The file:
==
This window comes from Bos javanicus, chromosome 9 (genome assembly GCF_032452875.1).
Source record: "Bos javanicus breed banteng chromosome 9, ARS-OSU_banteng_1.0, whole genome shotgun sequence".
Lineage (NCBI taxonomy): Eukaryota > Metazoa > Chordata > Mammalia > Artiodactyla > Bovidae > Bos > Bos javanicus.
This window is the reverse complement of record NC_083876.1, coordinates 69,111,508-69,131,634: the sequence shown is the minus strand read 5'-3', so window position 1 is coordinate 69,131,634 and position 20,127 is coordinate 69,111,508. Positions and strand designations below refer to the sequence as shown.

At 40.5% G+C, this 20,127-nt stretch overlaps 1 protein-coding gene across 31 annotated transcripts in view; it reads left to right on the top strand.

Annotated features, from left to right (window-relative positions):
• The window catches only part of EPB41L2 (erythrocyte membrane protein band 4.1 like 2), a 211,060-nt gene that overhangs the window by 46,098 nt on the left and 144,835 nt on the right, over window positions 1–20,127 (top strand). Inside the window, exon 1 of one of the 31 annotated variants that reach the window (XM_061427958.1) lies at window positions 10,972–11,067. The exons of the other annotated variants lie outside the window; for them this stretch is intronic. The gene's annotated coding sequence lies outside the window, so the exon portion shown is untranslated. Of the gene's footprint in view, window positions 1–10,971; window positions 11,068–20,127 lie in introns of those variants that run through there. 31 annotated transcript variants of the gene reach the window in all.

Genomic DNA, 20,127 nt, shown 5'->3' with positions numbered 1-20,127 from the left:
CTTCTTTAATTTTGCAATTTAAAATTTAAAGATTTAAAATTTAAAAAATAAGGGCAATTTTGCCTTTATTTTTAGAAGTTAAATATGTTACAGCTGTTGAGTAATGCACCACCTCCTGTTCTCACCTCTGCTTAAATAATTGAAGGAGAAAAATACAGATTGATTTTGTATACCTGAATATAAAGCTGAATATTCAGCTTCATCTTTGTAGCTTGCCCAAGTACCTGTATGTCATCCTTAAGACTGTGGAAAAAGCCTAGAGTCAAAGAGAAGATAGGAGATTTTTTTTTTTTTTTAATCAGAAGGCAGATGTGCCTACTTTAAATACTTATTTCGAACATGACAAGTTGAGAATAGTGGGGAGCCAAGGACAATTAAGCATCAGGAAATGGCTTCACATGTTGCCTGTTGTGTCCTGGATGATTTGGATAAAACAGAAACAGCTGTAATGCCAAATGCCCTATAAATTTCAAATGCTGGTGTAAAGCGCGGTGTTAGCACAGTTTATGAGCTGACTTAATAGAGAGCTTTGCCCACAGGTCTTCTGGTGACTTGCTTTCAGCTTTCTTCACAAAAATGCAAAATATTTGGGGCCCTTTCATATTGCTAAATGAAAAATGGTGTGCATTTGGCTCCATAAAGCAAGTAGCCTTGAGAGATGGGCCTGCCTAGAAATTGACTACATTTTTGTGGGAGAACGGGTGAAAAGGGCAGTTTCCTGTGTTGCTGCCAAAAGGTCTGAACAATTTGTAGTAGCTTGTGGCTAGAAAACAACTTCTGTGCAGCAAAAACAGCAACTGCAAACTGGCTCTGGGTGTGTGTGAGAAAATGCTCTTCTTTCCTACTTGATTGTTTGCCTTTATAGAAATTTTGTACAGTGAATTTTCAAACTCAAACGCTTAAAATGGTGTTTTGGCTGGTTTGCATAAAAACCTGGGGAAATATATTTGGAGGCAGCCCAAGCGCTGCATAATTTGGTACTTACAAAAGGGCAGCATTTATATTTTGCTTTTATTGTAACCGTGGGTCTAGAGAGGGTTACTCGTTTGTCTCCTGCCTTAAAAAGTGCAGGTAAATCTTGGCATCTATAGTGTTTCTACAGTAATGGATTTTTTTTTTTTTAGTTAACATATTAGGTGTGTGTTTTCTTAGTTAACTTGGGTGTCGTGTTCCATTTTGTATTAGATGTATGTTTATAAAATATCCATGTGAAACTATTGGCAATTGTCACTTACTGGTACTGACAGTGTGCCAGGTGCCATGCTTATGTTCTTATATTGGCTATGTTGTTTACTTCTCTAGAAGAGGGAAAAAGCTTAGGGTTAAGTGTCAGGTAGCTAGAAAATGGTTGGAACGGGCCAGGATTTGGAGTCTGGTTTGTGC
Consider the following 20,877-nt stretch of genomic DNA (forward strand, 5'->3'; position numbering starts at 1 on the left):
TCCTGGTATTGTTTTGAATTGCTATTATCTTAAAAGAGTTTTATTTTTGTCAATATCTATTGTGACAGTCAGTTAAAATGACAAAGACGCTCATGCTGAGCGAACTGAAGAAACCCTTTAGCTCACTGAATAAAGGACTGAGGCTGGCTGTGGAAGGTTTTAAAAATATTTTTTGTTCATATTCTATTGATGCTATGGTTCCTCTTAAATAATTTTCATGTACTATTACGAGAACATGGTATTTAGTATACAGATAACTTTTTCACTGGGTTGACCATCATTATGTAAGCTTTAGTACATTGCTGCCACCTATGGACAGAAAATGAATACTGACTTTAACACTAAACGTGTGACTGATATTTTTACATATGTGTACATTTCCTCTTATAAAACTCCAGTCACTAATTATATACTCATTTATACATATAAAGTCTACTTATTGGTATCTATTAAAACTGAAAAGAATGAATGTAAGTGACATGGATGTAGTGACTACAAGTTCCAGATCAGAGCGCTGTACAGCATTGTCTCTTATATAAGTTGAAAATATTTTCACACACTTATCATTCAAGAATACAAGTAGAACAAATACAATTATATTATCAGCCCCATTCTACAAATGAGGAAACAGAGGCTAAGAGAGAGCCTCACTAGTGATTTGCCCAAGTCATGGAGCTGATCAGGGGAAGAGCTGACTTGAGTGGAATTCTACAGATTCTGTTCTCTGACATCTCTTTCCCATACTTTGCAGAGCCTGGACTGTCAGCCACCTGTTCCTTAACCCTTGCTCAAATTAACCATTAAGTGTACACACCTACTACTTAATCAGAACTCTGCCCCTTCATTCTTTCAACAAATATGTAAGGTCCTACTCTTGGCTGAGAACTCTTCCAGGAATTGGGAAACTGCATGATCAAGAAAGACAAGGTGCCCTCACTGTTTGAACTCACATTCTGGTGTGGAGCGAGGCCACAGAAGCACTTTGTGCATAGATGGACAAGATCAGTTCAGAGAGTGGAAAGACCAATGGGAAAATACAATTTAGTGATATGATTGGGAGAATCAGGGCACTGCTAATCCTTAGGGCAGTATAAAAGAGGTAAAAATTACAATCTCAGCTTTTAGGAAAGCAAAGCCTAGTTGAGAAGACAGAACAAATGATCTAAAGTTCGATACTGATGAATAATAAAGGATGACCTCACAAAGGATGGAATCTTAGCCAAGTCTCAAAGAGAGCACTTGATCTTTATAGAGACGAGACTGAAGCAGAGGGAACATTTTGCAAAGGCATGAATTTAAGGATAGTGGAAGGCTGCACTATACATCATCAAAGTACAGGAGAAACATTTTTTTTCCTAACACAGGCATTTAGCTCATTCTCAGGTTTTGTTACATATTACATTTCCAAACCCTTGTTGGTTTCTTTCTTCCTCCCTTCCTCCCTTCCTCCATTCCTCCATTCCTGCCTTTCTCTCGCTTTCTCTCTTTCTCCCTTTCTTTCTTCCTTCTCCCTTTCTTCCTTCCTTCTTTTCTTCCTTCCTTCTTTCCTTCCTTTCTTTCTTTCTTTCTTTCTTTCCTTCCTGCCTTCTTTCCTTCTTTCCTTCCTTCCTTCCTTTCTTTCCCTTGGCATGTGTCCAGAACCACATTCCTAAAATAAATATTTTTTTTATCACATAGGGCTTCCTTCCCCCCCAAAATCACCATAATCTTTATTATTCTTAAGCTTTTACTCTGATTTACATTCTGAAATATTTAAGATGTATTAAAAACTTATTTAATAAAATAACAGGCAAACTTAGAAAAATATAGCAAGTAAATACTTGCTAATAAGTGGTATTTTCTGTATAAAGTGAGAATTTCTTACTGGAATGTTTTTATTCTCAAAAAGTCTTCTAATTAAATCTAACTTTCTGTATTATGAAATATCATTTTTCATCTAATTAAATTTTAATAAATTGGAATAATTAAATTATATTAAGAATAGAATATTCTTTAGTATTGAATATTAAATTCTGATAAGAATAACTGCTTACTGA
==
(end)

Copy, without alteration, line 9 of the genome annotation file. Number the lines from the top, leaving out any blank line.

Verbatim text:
CTTCTTTAATTTTGCAATTTAAAATTTAAAGATTTAAAATTTAAAAAATAAGGGCAATTTTGCCTTTATTTTTAGAAGTTAAATATGTTACAGCTGTTGAGTAATGCACCACCTCCTGTTCTCACCTCTGCTTAAATAATTGAAGGAGAAAAATACAGATTGATTTTGTATACCTGAATATAAAGCTGAATATTCAGCTTCATCTTTGTAGCTTGCCCAAGTACCTGTATGTCATCCTTAAGACTGTGGAAAAAGCCTAGAGTCAAAGAGAAGATAGGAGATTTTTTTTTTTTTTTAATCAGAAGGCAGATGTGCCTACTTTAAATACTTATTTCGAACATGACAAGTTGAGAATAGTGGGGAGCCAAGGACAATTAAGCATCAGGAAATGGCTTCACATGTTGCCTGTTGTGTCCTGGATGATTTGGATAAAACAGAAACAGCTGTAATGCCAAATGCCCTATAAATTTCAAATGCTGGTGTAAAGCGCGGTGTTAGCACAGTTTATGAGCTGACTTAATAGAGAGCTTTGCCCACAGGTCTTCTGGTGACTTGCTTTCAGCTTTCTTCACAAAAATGCAAAATATTTGGGGCCCTTTCATATTGCTAAATGAAAAATGGTGTGCATTTGGCTCCATAAAGCAAGTAGCCTTGAGAGATGGGCCTGCCTAGAAATTGACTACATTTTTGTGGGAGAACGGGTGAAAAGGGCAGTTTCCTGTGTTGCTGCCAAAAGGTCTGAACAATTTGTAGTAGCTTGTGGCTAGAAAACAACTTCTGTGCAGCAAAAACAGCAACTGCAAACTGGCTCTGGGTGTGTGTGAGAAAATGCTCTTCTTTCCTACTTGATTGTTTGCCTTTATAGAAATTTTGTACAGTGAATTTTCAAACTCAAACGCTTAAAATGGTGTTTTGGCTGGTTTGCATAAAAACCTGGGGAAATATATTTGGAGGCAGCCCAAGCGCTGCATAATTTGGTACTTACAAAAGGGCAGCATTTATATTTTGCTTTTATTGTAACCGTGGGTCTAGAGAGGGTTACTCGTTTGTCTCCTGCCTTAAAAAGTGCAGGTAAATCTTGGCATCTATAGTGTTTCTACAGTAATGGATTTTTTTTTTTTTAGTTAACATATTAGGTGTGTGTTTTCTTAGTTAACTTGGGTGTCGTGTTCCATTTTGTATTAGATGTATGTTTATAAAATATCCATGTGAAACTATTGGCAATTGTCACTTACTGGTACTGACAGTGTGCCAGGTGCCATGCTTATGTTCTTATATTGGCTATGTTGTTTACTTCTCTAGAAGAGGGAAAAAGCTTAGGGTTAAGTGTCAGGTAGCTAGAAAATGGTTGGAACGGGCCAGGATTTGGAGTCTGGTTTGTGC